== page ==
There are only a handful of well-known consumer organisations in the country today. Among them are the Consumer Education and Research Centre in Ahmedabad, Gujarat, with its own testing laboratory and an annual budget of more than Rs one crore; Common Cause, New Delhi, whose public interest litigation in the Supreme Court against political parties for not filing income tax returns is well-known; Consumer Guidance Society of India, Mumbai, the oldest consumer organisation in India; Mumbai Grahak Panchayat, Mumbai, with a membership exceeding 15,000; Voluntary Organisation in the Interest of Consumer Education, New Delhi; Consumer Unity and Trust Society, Calcutta; and Consumer Action Group, Madras.

Attempts have been made at the state level to coordinate the activities of consumer groups by forming federations or coordination committees in all the southern states, West Bengal and Orissa. Such federations in Tamilnadu, Kerala and Orissa have been quite successful in organising annual conferences and also state level agitations. An attempt to form a national level confederation was made during the All-India Consumer Conference in Kochy, Kerala in 1990. The idea was endorsed by all the delegates and in the follow-up conference at Delhi in 1991, the Confederation of Indian Consumer Organisations ( cico ) was formed with more than 140 consumer organisations from all over India as members. Three more conferences were held (Calcutta in 1992, New Delhi in 1993 and Hyderabad in 1995) successfully. However, because of the differences among the executive committee members, cico seems to be breaking down. Consumer activists, thus, do not have an all-India level organisation to give momentum or direction to the movement.

Though the consumer organisations are contributing in their own ways towards the development of consumer movement in India by adopting different strategies, they are just not able to hold the public imagination. While there are many consumer causes which are crying out for solution ( pds kerosene, for instance), no consumer activist or consumer organisation has succeeded in achieving national prominence for them. Many activists are devoting their time to the consumer movement, but most of them are turning their attention in bringing copra into the open, which is at best a small help to solve the problems faced by consumers. They do not have an appreciation of how inflation can affect the poor or how competition can reduce prices for the consumers and provide more choice, or that deficit-financing is the root cause for inflation. If only they have the benefit of advice of experts in different fields, their efficacy will be significantly higher.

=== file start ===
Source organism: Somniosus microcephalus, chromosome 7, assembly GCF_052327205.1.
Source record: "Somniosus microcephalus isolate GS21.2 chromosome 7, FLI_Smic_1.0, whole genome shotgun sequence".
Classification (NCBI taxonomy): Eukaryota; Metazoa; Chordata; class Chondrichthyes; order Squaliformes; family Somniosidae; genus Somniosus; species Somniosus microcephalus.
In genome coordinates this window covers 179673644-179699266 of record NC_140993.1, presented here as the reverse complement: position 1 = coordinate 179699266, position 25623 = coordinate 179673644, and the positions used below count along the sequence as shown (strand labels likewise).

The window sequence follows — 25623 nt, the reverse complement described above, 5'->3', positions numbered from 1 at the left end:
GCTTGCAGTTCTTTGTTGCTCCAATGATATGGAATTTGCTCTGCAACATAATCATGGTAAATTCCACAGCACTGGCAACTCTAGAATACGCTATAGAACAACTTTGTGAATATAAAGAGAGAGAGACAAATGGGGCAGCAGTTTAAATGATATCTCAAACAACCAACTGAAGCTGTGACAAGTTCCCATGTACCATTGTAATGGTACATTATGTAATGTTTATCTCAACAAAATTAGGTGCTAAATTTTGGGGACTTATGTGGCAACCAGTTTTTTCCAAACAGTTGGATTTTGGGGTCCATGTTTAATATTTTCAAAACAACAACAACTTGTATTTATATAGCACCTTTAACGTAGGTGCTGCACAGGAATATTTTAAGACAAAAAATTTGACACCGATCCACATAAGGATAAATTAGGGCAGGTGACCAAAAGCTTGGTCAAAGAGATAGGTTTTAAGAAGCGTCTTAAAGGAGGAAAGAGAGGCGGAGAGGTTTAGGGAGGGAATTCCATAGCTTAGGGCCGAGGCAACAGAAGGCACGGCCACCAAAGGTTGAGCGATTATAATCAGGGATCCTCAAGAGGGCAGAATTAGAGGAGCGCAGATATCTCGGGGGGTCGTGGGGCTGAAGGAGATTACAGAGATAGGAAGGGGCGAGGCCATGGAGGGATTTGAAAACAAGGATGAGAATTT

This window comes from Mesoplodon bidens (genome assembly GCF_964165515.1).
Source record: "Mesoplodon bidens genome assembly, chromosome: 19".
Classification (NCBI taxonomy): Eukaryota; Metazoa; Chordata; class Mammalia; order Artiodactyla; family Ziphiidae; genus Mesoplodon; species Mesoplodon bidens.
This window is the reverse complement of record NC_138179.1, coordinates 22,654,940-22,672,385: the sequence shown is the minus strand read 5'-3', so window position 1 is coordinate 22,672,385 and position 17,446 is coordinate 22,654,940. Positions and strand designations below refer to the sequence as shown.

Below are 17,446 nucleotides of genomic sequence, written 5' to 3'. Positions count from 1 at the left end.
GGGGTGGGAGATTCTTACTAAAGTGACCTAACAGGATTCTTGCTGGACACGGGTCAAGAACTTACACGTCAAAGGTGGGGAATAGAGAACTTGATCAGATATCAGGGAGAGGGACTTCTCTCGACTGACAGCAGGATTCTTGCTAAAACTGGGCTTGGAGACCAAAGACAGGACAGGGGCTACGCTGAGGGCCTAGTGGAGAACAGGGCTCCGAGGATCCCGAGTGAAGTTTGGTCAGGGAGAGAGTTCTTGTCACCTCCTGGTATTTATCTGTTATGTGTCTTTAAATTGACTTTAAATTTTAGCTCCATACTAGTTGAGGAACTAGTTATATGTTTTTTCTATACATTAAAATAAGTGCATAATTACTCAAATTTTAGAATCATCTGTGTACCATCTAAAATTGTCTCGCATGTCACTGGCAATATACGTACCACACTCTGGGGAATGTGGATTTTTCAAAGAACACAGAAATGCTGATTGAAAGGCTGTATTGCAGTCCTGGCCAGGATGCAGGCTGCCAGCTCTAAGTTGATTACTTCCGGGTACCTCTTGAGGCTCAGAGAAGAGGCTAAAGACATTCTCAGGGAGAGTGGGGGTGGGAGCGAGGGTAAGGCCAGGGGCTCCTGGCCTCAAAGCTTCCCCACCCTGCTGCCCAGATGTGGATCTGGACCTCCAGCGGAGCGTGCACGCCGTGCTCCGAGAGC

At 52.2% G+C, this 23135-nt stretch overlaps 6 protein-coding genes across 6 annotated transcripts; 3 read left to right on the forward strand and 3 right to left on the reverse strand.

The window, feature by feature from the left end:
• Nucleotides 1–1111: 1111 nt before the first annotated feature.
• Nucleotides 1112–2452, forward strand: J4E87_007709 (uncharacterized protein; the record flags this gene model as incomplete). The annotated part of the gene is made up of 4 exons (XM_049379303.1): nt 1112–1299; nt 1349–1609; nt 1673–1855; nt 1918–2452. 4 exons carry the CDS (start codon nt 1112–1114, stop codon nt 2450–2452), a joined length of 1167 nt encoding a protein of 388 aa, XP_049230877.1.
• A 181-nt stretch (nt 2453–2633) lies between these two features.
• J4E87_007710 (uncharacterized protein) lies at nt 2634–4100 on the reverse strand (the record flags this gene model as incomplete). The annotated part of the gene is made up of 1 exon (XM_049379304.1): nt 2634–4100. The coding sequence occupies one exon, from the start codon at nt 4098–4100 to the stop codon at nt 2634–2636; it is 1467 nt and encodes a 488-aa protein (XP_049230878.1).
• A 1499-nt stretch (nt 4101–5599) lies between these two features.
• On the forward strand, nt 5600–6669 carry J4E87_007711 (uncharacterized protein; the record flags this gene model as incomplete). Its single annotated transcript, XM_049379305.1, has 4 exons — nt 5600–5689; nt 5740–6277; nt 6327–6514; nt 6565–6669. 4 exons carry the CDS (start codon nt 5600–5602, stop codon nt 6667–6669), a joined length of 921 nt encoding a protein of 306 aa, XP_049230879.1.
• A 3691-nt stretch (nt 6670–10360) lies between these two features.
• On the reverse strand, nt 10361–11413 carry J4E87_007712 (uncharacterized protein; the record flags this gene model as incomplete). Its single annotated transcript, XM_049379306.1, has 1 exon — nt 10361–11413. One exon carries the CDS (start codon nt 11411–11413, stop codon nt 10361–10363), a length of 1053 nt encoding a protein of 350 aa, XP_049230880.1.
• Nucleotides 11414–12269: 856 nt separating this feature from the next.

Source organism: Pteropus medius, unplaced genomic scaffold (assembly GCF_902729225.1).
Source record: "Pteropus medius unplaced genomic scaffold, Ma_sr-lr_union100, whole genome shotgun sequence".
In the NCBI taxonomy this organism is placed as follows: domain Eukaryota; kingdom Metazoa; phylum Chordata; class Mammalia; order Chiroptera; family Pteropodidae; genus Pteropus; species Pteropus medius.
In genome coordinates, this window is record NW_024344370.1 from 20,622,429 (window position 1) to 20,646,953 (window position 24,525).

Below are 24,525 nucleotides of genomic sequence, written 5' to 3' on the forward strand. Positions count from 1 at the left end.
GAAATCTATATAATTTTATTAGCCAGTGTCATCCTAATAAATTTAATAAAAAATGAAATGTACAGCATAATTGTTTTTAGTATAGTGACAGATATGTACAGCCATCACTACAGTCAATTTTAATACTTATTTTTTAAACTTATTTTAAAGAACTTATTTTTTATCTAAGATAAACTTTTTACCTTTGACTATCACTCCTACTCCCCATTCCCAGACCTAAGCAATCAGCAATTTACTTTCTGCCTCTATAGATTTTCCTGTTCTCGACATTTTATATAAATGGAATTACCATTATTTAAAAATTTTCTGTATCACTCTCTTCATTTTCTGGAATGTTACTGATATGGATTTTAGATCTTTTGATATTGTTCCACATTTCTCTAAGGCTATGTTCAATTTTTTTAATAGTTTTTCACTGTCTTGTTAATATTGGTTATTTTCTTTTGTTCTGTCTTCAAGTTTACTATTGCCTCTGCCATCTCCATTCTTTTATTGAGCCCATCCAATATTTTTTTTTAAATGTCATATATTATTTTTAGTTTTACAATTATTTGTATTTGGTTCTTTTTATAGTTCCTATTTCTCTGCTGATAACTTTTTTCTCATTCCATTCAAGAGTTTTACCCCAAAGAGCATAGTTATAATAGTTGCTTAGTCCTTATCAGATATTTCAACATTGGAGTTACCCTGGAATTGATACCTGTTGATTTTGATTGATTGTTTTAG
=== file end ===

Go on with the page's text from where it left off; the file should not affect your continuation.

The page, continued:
In the us , almost every consumer is an activist, fully aware of his or her rights as well as responsibilities. In India, the situation is entirely different, with more than 50 per cent of the population below the poverty line. These consumers are in no position either to exercise their rights or to know their responsibilities. However, those above the poverty line, especially those who are literate, can become consumer activists. But these are the people who have betrayed India by being indifferent towards the consumer movement. Many claim that they do not have spare time. However, when they have individual consumer problems like an excess electricity bill, they find time to make any number of visits to the electricity office to solve their problem. They do not realise that if the consumer movement was strong, they would not have faced such a consumer problem in the first place. If, at least, a significant percentage of the consumers devote just one hour per week fighting for consumer rights, the consumer movement will be strong and consumers will indeed be the kings.

For the consumer movement to take off in India, therefore, we need a massive campaign to bring about a significant increase in participation. Secondly, the movement should attract professionals with varied backgrounds. Thirdly, consumer activists should stop looking for hand-outs, either from the government or from foreign funding agencies. There is never a lack of funds for a good cause even in India. Once consumer awareness reaches a critical mass, India's consumer movement will be ready to take off.

Bhamy V Shenoy is a well-known consumer and environmental activist and has written several books on these subjects